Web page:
Control #1 – Review

Dynamite sent us a review copy of the first issue for their new limited series, Control. I went in to the review with no expectations, as the solicitations were a long time ago, and the preview copies come from Dynamite without the solicitation info. The cover isn’t even shown until we download the review copy and open it up to read. However, once I opened it up…

Control01-Cov-A-OliverCONTROL #1 (OF 6)

Writer: Andy Diggle, Angela Cruickshank
Art: Andrea Mutti
Cover A: Ben Oliver
Cover B: Guiseppe Camuncoli
Genre: Crime, Political Thriller
$3.99 / 32 pages /Mature
On Sale: 6/1/2016

Solicitation:Detective-Sergeant Kate Burnham isn’t making any friends in the Washington DC Police Department. That makes her the perfect scapegoat when a routine homicide investigation threatens to blow open a criminal conspiracy that reaches to the upper echelons of the DC power elite. Kate makes it go away, or they make her go away. Cop or criminal, power is all about control, applied top-down from the penthouse elite to the hustlers on the street. But what happens when the street pushes back…?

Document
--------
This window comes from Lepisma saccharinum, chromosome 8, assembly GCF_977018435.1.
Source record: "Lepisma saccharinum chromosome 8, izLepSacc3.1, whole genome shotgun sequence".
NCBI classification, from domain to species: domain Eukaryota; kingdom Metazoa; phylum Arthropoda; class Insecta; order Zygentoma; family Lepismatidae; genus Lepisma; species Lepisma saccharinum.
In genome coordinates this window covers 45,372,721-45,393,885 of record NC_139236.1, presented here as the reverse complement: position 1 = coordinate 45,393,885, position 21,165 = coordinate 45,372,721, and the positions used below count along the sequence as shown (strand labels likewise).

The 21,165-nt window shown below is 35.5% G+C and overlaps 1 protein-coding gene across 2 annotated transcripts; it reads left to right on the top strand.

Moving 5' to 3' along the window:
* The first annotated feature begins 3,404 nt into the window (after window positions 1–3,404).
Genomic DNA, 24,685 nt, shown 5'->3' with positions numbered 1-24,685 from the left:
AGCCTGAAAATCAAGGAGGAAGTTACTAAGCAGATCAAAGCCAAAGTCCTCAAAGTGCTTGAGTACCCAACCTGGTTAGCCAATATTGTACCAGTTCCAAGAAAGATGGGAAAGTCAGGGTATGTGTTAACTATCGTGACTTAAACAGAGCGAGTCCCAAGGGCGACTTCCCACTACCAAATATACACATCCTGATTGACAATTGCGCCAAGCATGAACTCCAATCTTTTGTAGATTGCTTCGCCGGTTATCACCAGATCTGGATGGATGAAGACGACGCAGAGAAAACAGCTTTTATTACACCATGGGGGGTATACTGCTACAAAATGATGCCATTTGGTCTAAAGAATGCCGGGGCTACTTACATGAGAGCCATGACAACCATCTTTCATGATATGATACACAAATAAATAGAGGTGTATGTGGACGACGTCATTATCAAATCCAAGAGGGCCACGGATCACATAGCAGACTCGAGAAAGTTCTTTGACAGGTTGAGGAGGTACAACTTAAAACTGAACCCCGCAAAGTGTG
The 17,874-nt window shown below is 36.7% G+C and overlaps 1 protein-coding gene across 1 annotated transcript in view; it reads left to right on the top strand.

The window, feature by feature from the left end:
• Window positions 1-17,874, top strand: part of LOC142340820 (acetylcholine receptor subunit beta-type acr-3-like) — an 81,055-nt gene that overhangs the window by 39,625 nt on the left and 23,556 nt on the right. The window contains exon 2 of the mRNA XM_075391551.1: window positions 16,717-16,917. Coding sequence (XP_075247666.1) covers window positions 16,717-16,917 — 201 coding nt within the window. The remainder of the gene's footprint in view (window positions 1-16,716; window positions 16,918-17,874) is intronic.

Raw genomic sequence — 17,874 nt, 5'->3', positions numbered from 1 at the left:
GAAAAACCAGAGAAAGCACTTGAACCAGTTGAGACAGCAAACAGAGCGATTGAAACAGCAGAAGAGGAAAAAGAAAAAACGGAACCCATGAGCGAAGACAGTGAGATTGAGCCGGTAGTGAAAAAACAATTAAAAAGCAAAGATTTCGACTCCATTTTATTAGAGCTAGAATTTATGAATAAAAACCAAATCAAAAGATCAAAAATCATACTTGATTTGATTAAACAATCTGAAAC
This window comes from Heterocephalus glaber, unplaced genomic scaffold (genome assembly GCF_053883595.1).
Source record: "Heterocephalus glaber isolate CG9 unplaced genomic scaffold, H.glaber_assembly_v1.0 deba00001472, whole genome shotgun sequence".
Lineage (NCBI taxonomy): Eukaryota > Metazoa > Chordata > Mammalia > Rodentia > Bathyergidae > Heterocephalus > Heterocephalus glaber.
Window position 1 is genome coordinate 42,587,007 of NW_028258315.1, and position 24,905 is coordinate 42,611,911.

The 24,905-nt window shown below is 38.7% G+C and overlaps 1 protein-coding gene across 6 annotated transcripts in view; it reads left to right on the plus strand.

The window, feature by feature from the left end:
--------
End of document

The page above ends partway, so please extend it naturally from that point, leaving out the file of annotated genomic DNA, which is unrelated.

Sometimes it’s best going into a story blind. Based on the solicitation, I may not have given this book a shot. However, from the first scene, I get hooked in. The story reads very much like a screenplay, and gets a reader completely immersed, yet has a very E.C. type of feeling in how it’s paced. The political element is introduced early, but is almost forgettable until the very end. The lead character of Kate Burnham is written as very relatable, yet enough of the details about her life are left out to make her a character that the reader can step inside and see themselves in. It’s a very immersive story, and we’re just a step ahead of the protagonists, but the story is written that the antagonists are a step or two ahead of us.

The artwork is very nicely done, and expressive without skimping on the environments. The only hiccup is in two of the characters at the beginning looking so similar that I got a little confused as to whether the scene changed to something happening simultaneously or to a point either forward or backward in time. Once that’s established, though I’m back into the story, in no small part due to the art of Andrea Mutti.

This issue is paced well, both in art and story, so it ends on a great cliffhanger that escalates the story in a way that stands up there with the best non-superhero comics on the market. I’m in for at least the next issue of the series.